Psychology 3130A/B Chapter Notes - Chapter 2: Linear Combination, Multidimensional Scaling, Context-Dependent Memory

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Chapter 2:Psychology of Similarity
What is Similarity
Seems to be a domain general construct
o means that it operates according to the same principles whether or not the objects or ideas that are being
compared are visual, auditory etc or recalled from memory
similarity as a computation is carried out in the same way regardless of context
have to account for flexibility and fluidity that exists in how people understand and rate similarity
o more than one kind of similarity (coin example page 40); we can appreciate similarity between and among objects
at different levels
Similarity and the thinking process
plays role in cognitive processes; important aspect of many higher order thoughts
Object Recognition
able to see an object from a variety of POVs, recognize the object, name it, access categorical info, grasp it appropriately
often assumed to require an assessment of the similarity between the incoming perceptual representation and the mental
representations that have been stored in memory
objects are recognized as a function of their similarity to stored patterns of known and previously seen objects
understanding of similarity is crucial for understanding of object recognition process
Memory retrieval
Semantic memory memory for facts is assumed to be organized conceptually
Retrieval cue must contact most similar representations in memory
Memory retrieval errors are a function of similarity
Many early cognitive theories of semantic memory demonstrate importance of similarity with the basic idea of spreading
o Spreading activation occurs when a single target concept is activated, and that activation spreads to other related
concepts; degree of spread is influenced by similarity and may also be taken as an index of similarity
o Typically measured in terms of reaction time in a lexical decision task (task where letter strings either words or non
words present, required to respond quick with judgement of whether string is word or not)
e.g. identify work for, should be faster to correctly identify word knife
MINERVA2 = model of memory; instance-based
o built on the notion that similarity between memory traces is a major component of memory retrieval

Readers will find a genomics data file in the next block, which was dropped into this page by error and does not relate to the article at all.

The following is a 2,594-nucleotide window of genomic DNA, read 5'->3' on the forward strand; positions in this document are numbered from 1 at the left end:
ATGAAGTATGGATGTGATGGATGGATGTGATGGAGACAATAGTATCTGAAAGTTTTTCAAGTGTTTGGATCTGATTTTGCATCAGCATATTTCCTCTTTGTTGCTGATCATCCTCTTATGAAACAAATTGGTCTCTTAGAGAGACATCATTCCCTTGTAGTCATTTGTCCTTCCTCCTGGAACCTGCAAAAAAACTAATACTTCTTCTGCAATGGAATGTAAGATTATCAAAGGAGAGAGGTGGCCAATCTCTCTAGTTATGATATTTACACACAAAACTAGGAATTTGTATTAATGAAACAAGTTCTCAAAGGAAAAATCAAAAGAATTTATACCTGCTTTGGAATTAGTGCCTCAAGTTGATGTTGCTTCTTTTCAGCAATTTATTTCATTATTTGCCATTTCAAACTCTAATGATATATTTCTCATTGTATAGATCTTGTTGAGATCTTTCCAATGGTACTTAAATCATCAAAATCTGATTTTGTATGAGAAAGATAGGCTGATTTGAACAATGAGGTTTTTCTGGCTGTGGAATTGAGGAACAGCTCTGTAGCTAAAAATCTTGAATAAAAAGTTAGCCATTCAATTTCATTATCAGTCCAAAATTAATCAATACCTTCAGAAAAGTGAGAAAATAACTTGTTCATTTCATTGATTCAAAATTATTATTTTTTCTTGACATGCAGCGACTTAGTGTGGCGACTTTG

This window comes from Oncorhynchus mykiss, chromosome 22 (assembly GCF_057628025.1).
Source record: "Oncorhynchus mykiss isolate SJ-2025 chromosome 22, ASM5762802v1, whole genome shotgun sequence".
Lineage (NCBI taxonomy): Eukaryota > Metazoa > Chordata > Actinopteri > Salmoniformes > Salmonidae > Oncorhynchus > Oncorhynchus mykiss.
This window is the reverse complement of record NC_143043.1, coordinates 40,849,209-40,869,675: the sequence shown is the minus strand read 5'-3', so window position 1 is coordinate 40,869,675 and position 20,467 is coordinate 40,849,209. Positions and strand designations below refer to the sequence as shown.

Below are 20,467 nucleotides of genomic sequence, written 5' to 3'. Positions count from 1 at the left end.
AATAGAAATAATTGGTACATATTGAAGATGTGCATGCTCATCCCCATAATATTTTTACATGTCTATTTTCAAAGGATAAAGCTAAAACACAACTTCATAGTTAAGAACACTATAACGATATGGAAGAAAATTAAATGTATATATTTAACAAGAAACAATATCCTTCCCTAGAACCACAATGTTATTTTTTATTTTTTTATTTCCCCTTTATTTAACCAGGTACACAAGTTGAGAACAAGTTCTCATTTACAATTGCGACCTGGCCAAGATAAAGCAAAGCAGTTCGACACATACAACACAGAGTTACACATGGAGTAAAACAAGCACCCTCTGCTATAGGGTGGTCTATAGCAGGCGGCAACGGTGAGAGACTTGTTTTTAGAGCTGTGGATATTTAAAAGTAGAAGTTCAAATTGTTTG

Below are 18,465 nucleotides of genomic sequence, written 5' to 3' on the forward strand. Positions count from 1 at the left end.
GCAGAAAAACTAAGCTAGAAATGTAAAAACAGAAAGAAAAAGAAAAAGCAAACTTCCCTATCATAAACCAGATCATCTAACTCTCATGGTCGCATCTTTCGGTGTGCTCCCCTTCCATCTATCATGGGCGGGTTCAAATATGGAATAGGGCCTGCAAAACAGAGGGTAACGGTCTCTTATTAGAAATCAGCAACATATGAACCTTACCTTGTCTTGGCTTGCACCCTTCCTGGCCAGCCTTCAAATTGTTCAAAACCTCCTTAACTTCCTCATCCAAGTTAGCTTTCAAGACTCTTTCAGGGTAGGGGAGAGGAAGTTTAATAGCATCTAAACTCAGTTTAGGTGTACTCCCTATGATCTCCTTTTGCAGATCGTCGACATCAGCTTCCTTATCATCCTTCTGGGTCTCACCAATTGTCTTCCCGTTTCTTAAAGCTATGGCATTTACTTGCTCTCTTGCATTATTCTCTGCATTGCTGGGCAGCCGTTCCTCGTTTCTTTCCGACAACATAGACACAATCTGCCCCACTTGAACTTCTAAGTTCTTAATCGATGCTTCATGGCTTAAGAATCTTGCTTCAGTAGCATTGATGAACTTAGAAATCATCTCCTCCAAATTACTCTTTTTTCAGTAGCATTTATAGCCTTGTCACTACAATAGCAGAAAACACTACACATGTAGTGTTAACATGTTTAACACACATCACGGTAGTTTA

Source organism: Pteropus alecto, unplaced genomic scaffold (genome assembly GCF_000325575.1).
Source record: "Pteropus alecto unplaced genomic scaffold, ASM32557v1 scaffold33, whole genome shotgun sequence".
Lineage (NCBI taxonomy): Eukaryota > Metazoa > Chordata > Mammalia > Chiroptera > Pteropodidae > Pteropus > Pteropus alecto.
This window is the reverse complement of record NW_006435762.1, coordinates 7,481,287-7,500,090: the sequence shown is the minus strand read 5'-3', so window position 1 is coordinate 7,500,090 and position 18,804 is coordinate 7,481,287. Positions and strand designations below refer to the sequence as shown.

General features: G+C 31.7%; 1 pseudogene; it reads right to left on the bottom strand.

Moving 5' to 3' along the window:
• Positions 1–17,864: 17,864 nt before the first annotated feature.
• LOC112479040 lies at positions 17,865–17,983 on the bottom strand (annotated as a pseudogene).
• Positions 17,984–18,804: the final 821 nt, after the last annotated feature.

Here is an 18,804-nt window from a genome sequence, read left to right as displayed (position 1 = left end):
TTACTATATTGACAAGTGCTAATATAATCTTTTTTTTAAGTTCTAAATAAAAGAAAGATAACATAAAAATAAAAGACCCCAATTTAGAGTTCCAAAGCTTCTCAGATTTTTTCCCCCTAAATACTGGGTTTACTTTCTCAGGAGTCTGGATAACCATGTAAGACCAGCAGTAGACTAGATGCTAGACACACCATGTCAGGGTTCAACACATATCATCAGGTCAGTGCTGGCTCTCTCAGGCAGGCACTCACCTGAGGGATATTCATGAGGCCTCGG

o memory retrieval functions as a result of the similarity between a probe and many retrieved memory traces
o probe can be thought of as a cue, or a prompt requiring system to recall a memory
o probe contacts as many stored exemplars as it can, but exemplars that are more similar to the probe are retrieved
more quickly
o probe able to contact many similar exemplars quickly corresponds to memories that are retrieved easily
Problem Solving
problems that are similar are solved similarity, a problem solver can use this assessment similarity to assit in solving
Newell and Simon describes problem solving as a search through a defined problem space
o Problem space is simply the arrangement of the currents state, the goal, the obstacles to reaching that goal, and
the operators that allow one to reach the goal
Solving a problem can be thought of as a process of moving through the problem space from initial state towards goal state
Possibly that problem space navigation is a process of tracking the increased similarity between the current state and goal
o Problem solver knows what goal state is supposed to look like and can compare current state to that in order to
determine which action to choose next
Inductive Reasoning
Typically involves generalizing and making predictions about the future based on past events
similarity-coverage model assumes that inductions and inferences are based on an understanding of the similarity among
the items or concepts being considered in a given argument
inductive reasoning is a mental process by which we make predictions about future outcomes based on our knowledge of
similarity between two items helps to determine strength of the inductive inference
Assessment of Similarity
Ratings Task
asking people how similar two things are; scale 1-7
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